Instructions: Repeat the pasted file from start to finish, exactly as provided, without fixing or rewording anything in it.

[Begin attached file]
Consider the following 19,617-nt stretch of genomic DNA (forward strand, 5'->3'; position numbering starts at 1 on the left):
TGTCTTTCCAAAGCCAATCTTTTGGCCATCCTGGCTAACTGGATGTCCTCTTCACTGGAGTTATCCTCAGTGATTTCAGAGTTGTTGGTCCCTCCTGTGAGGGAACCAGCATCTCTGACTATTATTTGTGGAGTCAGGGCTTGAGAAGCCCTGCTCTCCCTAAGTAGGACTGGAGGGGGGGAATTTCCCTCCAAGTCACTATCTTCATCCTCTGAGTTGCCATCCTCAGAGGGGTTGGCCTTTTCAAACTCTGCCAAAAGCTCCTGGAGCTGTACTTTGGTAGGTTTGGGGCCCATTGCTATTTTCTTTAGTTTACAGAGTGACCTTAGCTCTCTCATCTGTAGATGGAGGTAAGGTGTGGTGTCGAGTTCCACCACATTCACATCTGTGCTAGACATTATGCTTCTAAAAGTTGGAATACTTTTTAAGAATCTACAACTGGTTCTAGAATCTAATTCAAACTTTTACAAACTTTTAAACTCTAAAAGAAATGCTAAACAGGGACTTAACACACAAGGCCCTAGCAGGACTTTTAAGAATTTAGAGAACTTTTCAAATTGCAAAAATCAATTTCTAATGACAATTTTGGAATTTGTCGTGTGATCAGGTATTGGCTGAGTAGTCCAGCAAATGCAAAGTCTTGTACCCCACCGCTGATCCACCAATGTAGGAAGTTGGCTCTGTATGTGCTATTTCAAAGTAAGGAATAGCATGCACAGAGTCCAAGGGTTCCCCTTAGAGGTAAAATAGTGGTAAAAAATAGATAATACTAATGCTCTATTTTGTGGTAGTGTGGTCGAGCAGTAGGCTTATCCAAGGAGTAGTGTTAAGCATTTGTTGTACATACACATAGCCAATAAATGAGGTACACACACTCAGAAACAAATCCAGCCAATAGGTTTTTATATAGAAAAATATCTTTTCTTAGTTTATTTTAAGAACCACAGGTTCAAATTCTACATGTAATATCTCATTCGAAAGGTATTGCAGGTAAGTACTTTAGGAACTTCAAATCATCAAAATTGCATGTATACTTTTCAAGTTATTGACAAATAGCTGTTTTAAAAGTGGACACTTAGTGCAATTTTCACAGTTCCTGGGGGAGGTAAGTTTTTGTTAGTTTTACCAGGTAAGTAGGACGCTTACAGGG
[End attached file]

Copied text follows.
Consider the following 19,617-nt stretch of genomic DNA (forward strand, 5'->3'; position numbering starts at 1 on the left):
TGTCTTTCCAAAGCCAATCTTTTGGCCATCCTGGCTAACTGGATGTCCTCTTCACTGGAGTTATCCTCAGTGATTTCAGAGTTGTTGGTCCCTCCTGTGAGGGAACCAGCATCTCTGACTATTATTTGTGGAGTCAGGGCTTGAGAAGCCCTGCTCTCCCTAAGTAGGACTGGAGGGGGGGAATTTCCCTCCAAGTCACTATCTTCATCCTCTGAGTTGCCATCCTCAGAGGGGTTGGCCTTTTCAAACTCTGCCAAAAGCTCCTGGAGCTGTACTTTGGTAGGTTTGGGGCCCATTGCTATTTTCTTTAGTTTACAGAGTGACCTTAGCTCTCTCATCTGTAGATGGAGGTAAGGTGTGGTGTCGAGTTCCACCACATTCACATCTGTGCTAGACATTATGCTTCTAAAAGTTGGAATACTTTTTAAGAATCTACAACTGGTTCTAGAATCTAATTCAAACTTTTACAAACTTTTAAACTCTAAAAGAAATGCTAAACAGGGACTTAACACACAAGGCCCTAGCAGGACTTTTAAGAATTTAGAGAACTTTTCAAATTGCAAAAATCAATTTCTAATGACAATTTTGGAATTTGTCGTGTGATCAGGTATTGGCTGAGTAGTCCAGCAAATGCAAAGTCTTGTACCCCACCGCTGATCCACCAATGTAGGAAGTTGGCTCTGTATGTGCTATTTCAAAGTAAGGAATAGCATGCACAGAGTCCAAGGGTTCCCCTTAGAGGTAAAATAGTGGTAAAAAATAGATAATACTAATGCTCTATTTTGTGGTAGTGTGGTCGAGCAGTAGGCTTATCCAAGGAGTAGTGTTAAGCATTTGTTGTACATACACATAGCCAATAAATGAGGTACACACACTCAGAAACAAATCCAGCCAATAGGTTTTTATATAGAAAAATATCTTTTCTTAGTTTATTTTAAGAACCACAGGTTCAAATTCTACATGTAATATCTCATTCGAAAGGTATTGCAGGTAAGTACTTTAGGAACTTCAAATCATCAAAATTGCATGTATACTTTTCAAGTTATTGACAAATAGCTGTTTTAAAAGTGGACACTTAGTGCAATTTTCACAGTTCCTGGGGGAGGTAAGTTTTTGTTAGTTTTACCAGGTAAGTAGGACGCTTACAGGG